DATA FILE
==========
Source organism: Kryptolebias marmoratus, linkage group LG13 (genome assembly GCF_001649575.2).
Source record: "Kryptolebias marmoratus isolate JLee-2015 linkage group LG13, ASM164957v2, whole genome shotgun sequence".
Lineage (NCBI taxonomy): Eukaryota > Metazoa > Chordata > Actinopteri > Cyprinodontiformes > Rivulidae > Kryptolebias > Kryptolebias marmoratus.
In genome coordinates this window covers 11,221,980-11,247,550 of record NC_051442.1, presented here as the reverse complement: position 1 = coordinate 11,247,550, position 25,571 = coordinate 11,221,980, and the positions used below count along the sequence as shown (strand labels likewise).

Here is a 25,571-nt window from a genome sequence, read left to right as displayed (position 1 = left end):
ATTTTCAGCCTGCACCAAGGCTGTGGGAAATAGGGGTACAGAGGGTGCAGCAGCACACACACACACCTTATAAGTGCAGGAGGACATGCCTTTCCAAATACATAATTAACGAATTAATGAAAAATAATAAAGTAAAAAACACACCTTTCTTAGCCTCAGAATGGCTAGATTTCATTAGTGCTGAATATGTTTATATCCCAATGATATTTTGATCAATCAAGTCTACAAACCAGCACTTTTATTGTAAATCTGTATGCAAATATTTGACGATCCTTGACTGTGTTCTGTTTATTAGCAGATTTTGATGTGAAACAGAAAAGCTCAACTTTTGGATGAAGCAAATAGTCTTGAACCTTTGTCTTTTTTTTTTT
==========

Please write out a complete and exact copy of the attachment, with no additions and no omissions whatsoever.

Source organism: Kryptolebias marmoratus, linkage group LG13 (genome assembly GCF_001649575.2).
Source record: "Kryptolebias marmoratus isolate JLee-2015 linkage group LG13, ASM164957v2, whole genome shotgun sequence".
Lineage (NCBI taxonomy): Eukaryota > Metazoa > Chordata > Actinopteri > Cyprinodontiformes > Rivulidae > Kryptolebias > Kryptolebias marmoratus.
In genome coordinates this window covers 11,221,980-11,247,550 of record NC_051442.1, presented here as the reverse complement: position 1 = coordinate 11,247,550, position 25,571 = coordinate 11,221,980, and the positions used below count along the sequence as shown (strand labels likewise).

Here is a 25,571-nt window from a genome sequence, read left to right as displayed (position 1 = left end):
ATTTTCAGCCTGCACCAAGGCTGTGGGAAATAGGGGTACAGAGGGTGCAGCAGCACACACACACACCTTATAAGTGCAGGAGGACATGCCTTTCCAAATACATAATTAACGAATTAATGAAAAATAATAAAGTAAAAAACACACCTTTCTTAGCCTCAGAATGGCTAGATTTCATTAGTGCTGAATATGTTTATATCCCAATGATATTTTGATCAATCAAGTCTACAAACCAGCACTTTTATTGTAAATCTGTATGCAAATATTTGACGATCCTTGACTGTGTTCTGTTTATTAGCAGATTTTGATGTGAAACAGAAAAGCTCAACTTTTGGATGAAGCAAATAGTCTTGAACCTTTGTCTTTTTTTTTTT